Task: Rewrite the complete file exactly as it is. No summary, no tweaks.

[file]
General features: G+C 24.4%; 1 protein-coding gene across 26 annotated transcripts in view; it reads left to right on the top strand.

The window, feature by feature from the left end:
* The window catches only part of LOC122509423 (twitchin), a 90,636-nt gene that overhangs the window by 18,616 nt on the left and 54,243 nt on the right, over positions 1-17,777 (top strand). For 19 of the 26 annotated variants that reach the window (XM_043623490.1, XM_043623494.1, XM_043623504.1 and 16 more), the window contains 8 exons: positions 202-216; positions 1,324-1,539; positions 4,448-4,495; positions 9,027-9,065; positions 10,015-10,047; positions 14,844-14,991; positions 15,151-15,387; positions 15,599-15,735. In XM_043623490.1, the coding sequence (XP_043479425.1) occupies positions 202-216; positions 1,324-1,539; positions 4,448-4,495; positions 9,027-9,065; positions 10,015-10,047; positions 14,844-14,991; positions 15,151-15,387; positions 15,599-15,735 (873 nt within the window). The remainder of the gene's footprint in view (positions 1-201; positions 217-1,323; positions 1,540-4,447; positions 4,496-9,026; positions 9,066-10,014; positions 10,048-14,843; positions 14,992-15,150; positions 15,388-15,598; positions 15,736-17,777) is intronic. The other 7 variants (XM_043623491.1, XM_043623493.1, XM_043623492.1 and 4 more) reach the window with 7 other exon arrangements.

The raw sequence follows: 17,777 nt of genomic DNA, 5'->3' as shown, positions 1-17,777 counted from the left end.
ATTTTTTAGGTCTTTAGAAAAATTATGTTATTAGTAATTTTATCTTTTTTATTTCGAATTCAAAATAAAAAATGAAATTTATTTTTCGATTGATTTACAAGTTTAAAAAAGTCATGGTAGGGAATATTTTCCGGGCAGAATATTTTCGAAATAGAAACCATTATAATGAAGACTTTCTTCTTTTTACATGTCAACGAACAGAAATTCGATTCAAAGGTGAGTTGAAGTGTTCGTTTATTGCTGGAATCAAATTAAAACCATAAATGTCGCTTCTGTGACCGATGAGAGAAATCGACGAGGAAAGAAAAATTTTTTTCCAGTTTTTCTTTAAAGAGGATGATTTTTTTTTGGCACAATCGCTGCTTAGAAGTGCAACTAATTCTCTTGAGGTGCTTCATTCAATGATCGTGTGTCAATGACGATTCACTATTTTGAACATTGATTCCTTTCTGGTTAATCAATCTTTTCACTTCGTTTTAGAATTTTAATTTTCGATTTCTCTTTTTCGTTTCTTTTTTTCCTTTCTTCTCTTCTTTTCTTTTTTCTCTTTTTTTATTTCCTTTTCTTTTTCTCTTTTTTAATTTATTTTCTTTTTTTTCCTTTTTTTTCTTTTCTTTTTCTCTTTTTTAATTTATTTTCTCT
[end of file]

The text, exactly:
General features: G+C 24.4%; 1 protein-coding gene across 26 annotated transcripts in view; it reads left to right on the top strand.

The window, feature by feature from the left end:
* The window catches only part of LOC122509423 (twitchin), a 90,636-nt gene that overhangs the window by 18,616 nt on the left and 54,243 nt on the right, over positions 1-17,777 (top strand). For 19 of the 26 annotated variants that reach the window (XM_043623490.1, XM_043623494.1, XM_043623504.1 and 16 more), the window contains 8 exons: positions 202-216; positions 1,324-1,539; positions 4,448-4,495; positions 9,027-9,065; positions 10,015-10,047; positions 14,844-14,991; positions 15,151-15,387; positions 15,599-15,735. In XM_043623490.1, the coding sequence (XP_043479425.1) occupies positions 202-216; positions 1,324-1,539; positions 4,448-4,495; positions 9,027-9,065; positions 10,015-10,047; positions 14,844-14,991; positions 15,151-15,387; positions 15,599-15,735 (873 nt within the window). The remainder of the gene's footprint in view (positions 1-201; positions 217-1,323; positions 1,540-4,447; positions 4,496-9,026; positions 9,066-10,014; positions 10,048-14,843; positions 14,992-15,150; positions 15,388-15,598; positions 15,736-17,777) is intronic. The other 7 variants (XM_043623491.1, XM_043623493.1, XM_043623492.1 and 4 more) reach the window with 7 other exon arrangements.

The raw sequence follows: 17,777 nt of genomic DNA, 5'->3' as shown, positions 1-17,777 counted from the left end.
ATTTTTTAGGTCTTTAGAAAAATTATGTTATTAGTAATTTTATCTTTTTTATTTCGAATTCAAAATAAAAAATGAAATTTATTTTTCGATTGATTTACAAGTTTAAAAAAGTCATGGTAGGGAATATTTTCCGGGCAGAATATTTTCGAAATAGAAACCATTATAATGAAGACTTTCTTCTTTTTACATGTCAACGAACAGAAATTCGATTCAAAGGTGAGTTGAAGTGTTCGTTTATTGCTGGAATCAAATTAAAACCATAAATGTCGCTTCTGTGACCGATGAGAGAAATCGACGAGGAAAGAAAAATTTTTTTCCAGTTTTTCTTTAAAGAGGATGATTTTTTTTTGGCACAATCGCTGCTTAGAAGTGCAACTAATTCTCTTGAGGTGCTTCATTCAATGATCGTGTGTCAATGACGATTCACTATTTTGAACATTGATTCCTTTCTGGTTAATCAATCTTTTCACTTCGTTTTAGAATTTTAATTTTCGATTTCTCTTTTTCGTTTCTTTTTTTCCTTTCTTCTCTTCTTTTCTTTTTTCTCTTTTTTTATTTCCTTTTCTTTTTCTCTTTTTTAATTTATTTTCTTTTTTTTCCTTTTTTTTCTTTTCTTTTTCTCTTTTTTAATTTATTTTCTCT